Travel: Enchanting underwater world of Gozo in the Mediterranean

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Bruce Willis Ruins All Films - that’s what I say to my partner as we get ready to see the glimmering emerald sea in the beautiful Maltese island of Gozo.

We’re not debating the acting merits of the hunky Hollywood superstar, but rather making vital checks for our final diving adventure at Xlendi Bay.

Before taking the plunge, we need to carry out pre-dive safety checks for Buoyancy, Weights, Releases, Air and ‘Final okay’ - and that’s where the mnemonic comes in (sorry Bruce!).

It sounds complicated, but it’s actually quite a simple task - even for someone like me, who’s never even had a swim at the beach, let alone descended 18 metres below the water’s surface.

Equipment thoroughly examined, we head off to the bay for the final dive. As we slowly descend, an unseen enchanting world emerges before my eyes.

Thousands of colourful fish of all shapes and sizes gently weave through this captivating underwater garden: amberjack, bream, red mullet and parrot fish are some of the many species that form Gozo’s incredible marine life population.

Hundreds of bream, shimmering in the water with silvery translucent bodies slowly glide past as we gradually move deeper. A spiky sea urchin slightly startles me as it scatters its spores into the ocean; we also sight a sea cucumber, fireworm, cardinals and a bright orange starfish resting on the rocks.

Our instructor Richard Salter spots a tiny octopus tucked away beneath the green seaweed - I can hardly believe my eyes.

The entire experience is an amazing technicolour dream come to life - I feel like I’ve swum into the exotic, magical world of Finding Nemo.

After touching our deepest point at 18.5 metres and negotiating a rocky tunnel, I realise how breathing through a regulator and moving weightlessly has become second nature in only a few days.

We have enrolled to take part in a PADI dive course with St Andrew’s Divers Cove in Xlendi. The programme aims to provide beginners like me with the basic skills for dives to up 18 metres.

St Andrew’s is a friendly dive centre, and a magnet for divers from around the world. The centre not only has 11 instructors but is just a few steps away from Xlendi Bay, which is perfect for newcomers like us, who are staying at St Patrick’s Hotel nearby.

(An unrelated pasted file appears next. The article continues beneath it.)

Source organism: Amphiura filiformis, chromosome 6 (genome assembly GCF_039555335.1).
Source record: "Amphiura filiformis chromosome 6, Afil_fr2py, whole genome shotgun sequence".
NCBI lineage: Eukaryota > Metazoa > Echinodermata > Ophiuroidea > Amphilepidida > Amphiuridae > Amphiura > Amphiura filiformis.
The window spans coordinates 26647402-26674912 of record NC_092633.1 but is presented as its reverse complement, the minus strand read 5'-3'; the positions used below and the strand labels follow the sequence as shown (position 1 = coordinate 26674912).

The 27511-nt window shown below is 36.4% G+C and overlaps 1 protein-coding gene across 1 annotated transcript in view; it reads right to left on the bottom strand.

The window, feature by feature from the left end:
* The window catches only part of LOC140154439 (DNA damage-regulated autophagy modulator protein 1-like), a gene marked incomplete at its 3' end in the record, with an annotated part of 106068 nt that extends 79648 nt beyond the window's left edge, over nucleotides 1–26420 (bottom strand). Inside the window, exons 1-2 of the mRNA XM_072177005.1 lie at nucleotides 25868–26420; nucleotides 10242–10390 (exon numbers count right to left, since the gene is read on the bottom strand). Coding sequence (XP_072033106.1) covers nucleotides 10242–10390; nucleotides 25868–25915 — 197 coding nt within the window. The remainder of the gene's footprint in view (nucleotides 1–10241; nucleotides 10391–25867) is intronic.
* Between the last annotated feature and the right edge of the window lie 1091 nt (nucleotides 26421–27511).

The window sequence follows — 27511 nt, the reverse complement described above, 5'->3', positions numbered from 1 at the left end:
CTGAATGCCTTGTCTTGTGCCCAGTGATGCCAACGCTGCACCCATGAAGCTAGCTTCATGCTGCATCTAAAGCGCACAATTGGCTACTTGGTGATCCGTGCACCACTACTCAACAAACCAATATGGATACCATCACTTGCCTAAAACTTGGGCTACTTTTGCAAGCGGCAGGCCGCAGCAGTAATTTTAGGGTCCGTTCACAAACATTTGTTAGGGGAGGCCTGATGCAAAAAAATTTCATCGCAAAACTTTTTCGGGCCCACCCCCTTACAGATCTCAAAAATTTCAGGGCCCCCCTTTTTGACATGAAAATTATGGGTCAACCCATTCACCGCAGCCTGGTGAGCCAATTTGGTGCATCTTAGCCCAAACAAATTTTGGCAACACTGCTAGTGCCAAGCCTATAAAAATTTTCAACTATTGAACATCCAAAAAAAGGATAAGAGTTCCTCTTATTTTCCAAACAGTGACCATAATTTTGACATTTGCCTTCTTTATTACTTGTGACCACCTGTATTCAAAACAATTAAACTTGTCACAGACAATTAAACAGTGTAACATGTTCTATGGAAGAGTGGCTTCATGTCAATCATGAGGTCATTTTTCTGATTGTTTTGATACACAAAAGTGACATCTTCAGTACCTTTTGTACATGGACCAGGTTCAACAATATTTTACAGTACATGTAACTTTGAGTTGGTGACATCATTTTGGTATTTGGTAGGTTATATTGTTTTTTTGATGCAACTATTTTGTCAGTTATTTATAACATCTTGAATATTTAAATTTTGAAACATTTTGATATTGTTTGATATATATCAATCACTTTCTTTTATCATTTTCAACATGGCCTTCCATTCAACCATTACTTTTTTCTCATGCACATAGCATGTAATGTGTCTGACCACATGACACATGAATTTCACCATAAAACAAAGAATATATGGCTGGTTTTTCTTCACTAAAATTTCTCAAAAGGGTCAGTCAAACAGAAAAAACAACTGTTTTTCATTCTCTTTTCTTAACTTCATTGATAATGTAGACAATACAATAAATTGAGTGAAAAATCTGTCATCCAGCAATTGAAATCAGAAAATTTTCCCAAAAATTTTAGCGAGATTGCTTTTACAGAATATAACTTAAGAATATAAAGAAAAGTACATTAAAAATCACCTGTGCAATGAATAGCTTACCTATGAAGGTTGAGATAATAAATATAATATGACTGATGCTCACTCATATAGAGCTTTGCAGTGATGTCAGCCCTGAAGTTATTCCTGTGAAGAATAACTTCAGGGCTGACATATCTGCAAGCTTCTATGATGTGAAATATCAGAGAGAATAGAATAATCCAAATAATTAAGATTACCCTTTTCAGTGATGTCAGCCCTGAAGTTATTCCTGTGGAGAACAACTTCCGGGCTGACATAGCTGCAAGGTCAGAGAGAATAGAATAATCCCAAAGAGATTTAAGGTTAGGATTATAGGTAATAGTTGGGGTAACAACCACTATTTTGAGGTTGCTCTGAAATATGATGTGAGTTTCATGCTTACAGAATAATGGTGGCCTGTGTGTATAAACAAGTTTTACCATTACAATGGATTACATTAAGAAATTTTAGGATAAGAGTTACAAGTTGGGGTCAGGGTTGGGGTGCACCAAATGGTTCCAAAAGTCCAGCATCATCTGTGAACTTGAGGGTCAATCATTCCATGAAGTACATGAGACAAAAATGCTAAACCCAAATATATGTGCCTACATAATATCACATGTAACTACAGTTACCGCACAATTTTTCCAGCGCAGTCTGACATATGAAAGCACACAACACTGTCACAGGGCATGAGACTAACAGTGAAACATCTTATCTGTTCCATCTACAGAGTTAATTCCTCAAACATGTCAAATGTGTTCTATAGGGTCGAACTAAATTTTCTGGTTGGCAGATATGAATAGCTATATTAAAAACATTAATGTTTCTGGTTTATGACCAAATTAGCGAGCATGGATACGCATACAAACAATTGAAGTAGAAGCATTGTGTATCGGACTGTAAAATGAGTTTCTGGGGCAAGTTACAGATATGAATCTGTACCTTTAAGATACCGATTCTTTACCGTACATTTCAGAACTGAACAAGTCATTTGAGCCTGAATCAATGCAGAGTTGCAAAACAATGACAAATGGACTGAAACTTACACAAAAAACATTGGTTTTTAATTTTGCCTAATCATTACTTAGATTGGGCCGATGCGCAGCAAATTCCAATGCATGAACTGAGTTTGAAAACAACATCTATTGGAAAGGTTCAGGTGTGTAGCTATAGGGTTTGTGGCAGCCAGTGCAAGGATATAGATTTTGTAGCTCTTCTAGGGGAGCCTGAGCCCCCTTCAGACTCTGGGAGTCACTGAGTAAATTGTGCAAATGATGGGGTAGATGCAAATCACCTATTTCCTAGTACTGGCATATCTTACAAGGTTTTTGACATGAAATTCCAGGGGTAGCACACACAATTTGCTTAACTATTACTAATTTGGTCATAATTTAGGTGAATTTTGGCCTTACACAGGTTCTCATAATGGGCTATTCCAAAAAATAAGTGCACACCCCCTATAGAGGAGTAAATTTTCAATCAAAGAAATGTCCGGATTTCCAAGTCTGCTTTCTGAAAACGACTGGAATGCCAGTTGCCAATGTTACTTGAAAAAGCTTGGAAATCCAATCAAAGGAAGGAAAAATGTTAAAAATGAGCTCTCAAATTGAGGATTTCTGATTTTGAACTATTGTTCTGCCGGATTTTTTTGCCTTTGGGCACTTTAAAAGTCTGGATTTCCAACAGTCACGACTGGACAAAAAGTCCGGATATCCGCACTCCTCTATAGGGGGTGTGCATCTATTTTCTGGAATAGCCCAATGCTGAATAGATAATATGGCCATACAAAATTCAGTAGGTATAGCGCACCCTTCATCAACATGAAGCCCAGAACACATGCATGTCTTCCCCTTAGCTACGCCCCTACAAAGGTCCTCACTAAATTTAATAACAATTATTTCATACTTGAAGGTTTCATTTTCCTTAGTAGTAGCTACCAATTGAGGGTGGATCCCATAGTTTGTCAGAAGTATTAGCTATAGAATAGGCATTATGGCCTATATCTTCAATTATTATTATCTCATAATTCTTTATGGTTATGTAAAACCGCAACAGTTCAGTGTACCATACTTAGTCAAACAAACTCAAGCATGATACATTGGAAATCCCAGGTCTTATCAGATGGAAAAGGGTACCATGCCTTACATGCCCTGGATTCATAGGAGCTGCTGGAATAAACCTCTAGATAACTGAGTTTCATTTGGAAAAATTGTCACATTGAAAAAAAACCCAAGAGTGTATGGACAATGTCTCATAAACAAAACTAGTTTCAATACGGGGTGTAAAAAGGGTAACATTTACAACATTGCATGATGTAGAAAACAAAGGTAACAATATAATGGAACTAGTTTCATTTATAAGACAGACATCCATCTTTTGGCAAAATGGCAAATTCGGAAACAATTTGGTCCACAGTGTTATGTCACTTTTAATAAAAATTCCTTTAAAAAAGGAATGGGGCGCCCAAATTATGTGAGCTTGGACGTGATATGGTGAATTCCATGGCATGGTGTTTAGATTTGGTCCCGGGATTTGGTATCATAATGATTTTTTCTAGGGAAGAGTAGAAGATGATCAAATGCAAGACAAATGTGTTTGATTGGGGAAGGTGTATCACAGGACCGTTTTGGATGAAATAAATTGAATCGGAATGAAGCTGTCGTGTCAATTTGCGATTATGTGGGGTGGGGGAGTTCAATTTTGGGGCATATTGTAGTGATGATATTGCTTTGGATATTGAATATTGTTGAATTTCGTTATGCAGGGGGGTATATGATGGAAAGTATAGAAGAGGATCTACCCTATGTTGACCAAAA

As a first-time diver, I have my apprehensions.

Thankfully, Richard immediately puts us at ease, reassuring us that diving is actually one of the safest sports - providing you follow the rulebook, have reliable equipment, and you never dive alone or beyond your experience.

“Diving is fun and amazing, but being complacent about your gear could get you into trouble,” Richard warns us. With more 6,000 logged dives, he knows a thing or two about what could go wrong.

“Diving is not a contest,” he tells us in one of our training sessions. “The slower you move, the better diver you are.”

During training Richard takes us through the basic theory and science of scuba diving. We learn about the effects underwater pressure has on the lungs and why it’s important never to ascend or descend too quickly..

The trick is not to panic, which is easier said than done - especially when we are removing our regulators and masks underwater, simulating real-life scenarios, such as running out of air or losing our masks.

The experience feels strange at first, but once we start trusting the equipment, we are hooked. I can’t wait to get my PADI Open Water Diver scuba certification.

Seeing the world underwater is a dream for many people, and I consider myself fortunate I did not have to travel very far.

A little over three hours away from London by flight, Gozo is pretty much on our doorstep.

Home to more than 60 dive sites, Malta and Gozo have been awarded the second best diving destination in the world by Diver magazine last year (Egypt came first), because of their range of exciting wrecks and diversity of marine life.

While Gozo has one of the most incredible underwater environments, there’s lots to do on this tiny island if you want to stay on land.

Xlendi itself is a popular tourist destination, brimming with restaurants offering local fish and Mediterranean cuisine - and the secluded bay is the ideal place to unwind and catch the sunset.

Gelateria Granola in Xlendi, I am told, is one of the best ice cream shops in Europe and the tiramisu flavour I order is absolutely delicious.

Further afield is the Azure Window (or Tieqa Zerqa in Maltese) - a limestone arch near Dwejra Bay, popular with scuba divers as well as visitors. The site has featured in many films and television series, including Game Of Thrones.

Mgarr Ix-Xini, a breathtaking, peaceful strip of blue water between two cliffs is also worth a visit. At the entrance to the bay are the crumbled remains of a coastal tower built by the Knights of St. John in 1658.

Malta and Gozo may be diminutive islands, but they’re priceless little gems floating in the Mediterranean, captivating us with a wealth of amazing, exotic attractions - on land and underwater.


Nilima Marshall was a guest of Regaldive (; 01353 659 999) and Air Malta (

Seven nights at the St Patrick’s Hotel in Gozo costs from £447 per person, including flights, transfers and B&B accommodation.

A PADI Open Water course costs from £279 per person.

For further information on Malta and Gozo, visit their website at: